By William B. Nash

 

EA Sports announced on Tuesday, that they will be making and releasing the beloved NCAA Football video game series that was discontinued in 2014.[1] This announcement was celebrated by many due to the still passionate fanbase of the game, even though one hasn’t been made in over seven years.[2] NCAA Football was one of the top selling video games of its time, averaging around 80 million dollars in sales per game, netting 1.3 billion dollars over its 15-year run as a franchise.[3]

 

The game was discontinued in 2014 following a lawsuit by college basketball superstar Ed O’Bannon.[4] O’Bannon discovered what looked like himself in EA’s college basketball game but was not credited or paid for his likeness used in the game.[5] He brought suit against both EA Sports and the NCAA.[6] Following the lawsuit, it is a common misconception that O’Bannon was to blame for the game discontinuing, because in reality he was suing not to discontinue the game, but because he believed college athletes should be paid for a company using their likeness, and that the NCAA prohibiting this was a violation of antitrust law.[7] EA Sports was willing to pay athletes for the use of their likeness, but because the NCAA prevailed in O’Bannon, they were not allowed to compensate under the NCAA’s amateurism model.[8] Shortly after the lawsuit, EA announced they were discontinuing the game because they wanted to avoid future lawsuits as well as the NCAA discontinuing its licensing agreement with EA.[9]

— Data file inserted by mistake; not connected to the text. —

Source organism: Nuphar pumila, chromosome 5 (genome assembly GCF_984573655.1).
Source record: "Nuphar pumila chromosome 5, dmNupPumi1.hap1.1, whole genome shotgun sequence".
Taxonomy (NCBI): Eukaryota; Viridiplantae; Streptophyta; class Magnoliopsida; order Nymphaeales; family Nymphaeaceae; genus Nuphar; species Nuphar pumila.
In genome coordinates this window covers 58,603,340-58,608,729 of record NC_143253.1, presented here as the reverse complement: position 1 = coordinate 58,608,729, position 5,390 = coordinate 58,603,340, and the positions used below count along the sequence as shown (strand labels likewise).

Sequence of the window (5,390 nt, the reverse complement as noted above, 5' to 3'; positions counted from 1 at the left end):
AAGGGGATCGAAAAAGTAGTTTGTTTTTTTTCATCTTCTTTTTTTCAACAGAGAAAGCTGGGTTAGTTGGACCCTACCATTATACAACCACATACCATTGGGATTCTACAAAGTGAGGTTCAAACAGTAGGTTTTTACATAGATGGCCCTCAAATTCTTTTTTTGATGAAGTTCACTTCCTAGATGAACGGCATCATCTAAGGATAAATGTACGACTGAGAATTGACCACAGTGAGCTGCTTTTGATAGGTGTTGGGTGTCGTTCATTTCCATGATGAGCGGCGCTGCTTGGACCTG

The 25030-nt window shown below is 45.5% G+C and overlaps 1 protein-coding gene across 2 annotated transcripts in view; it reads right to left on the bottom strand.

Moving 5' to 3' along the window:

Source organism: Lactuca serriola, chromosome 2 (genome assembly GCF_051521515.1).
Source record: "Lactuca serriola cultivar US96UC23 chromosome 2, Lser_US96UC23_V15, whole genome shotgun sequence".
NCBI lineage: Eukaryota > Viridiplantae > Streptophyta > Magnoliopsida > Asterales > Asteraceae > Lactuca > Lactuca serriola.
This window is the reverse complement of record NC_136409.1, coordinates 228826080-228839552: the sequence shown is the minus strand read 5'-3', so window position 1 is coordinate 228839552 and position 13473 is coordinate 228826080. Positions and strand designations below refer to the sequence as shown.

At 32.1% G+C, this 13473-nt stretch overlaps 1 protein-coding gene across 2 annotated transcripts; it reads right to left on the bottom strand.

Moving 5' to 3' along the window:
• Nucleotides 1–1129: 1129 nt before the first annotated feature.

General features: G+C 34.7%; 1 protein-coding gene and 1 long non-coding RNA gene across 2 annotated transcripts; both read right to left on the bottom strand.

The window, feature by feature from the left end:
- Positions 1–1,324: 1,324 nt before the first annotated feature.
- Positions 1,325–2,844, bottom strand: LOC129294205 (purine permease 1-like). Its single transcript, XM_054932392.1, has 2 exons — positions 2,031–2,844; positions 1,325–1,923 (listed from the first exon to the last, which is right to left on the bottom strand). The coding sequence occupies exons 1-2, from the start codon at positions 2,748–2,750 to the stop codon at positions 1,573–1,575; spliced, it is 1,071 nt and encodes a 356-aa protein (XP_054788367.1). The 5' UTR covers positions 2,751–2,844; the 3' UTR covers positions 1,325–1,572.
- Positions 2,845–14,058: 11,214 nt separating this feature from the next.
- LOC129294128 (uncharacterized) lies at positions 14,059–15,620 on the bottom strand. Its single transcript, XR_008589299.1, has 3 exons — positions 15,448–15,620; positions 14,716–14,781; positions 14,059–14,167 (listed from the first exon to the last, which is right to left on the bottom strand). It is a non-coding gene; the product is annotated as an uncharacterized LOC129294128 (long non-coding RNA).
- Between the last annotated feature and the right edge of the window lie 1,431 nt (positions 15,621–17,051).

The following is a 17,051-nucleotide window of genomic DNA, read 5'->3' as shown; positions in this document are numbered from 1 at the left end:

Legislation and public opinion surrounding name, image, and likeness (NIL) rights have been changing relatively quickly over the past years, which has been discussed in a previous post on this blog, which you can read here. Without an actual change in student athletes being able to be paid for use of their NIL, a return of the beloved NCAA Football game seemed unlikely, prior to EA’s announcement. Experts and fans of the game, as well as Ramogi Huma, the executive director of the National College Players Association, have said that the game will not be nearly as enjoyable or profitable, if they cannot use the likeness of the players.[10]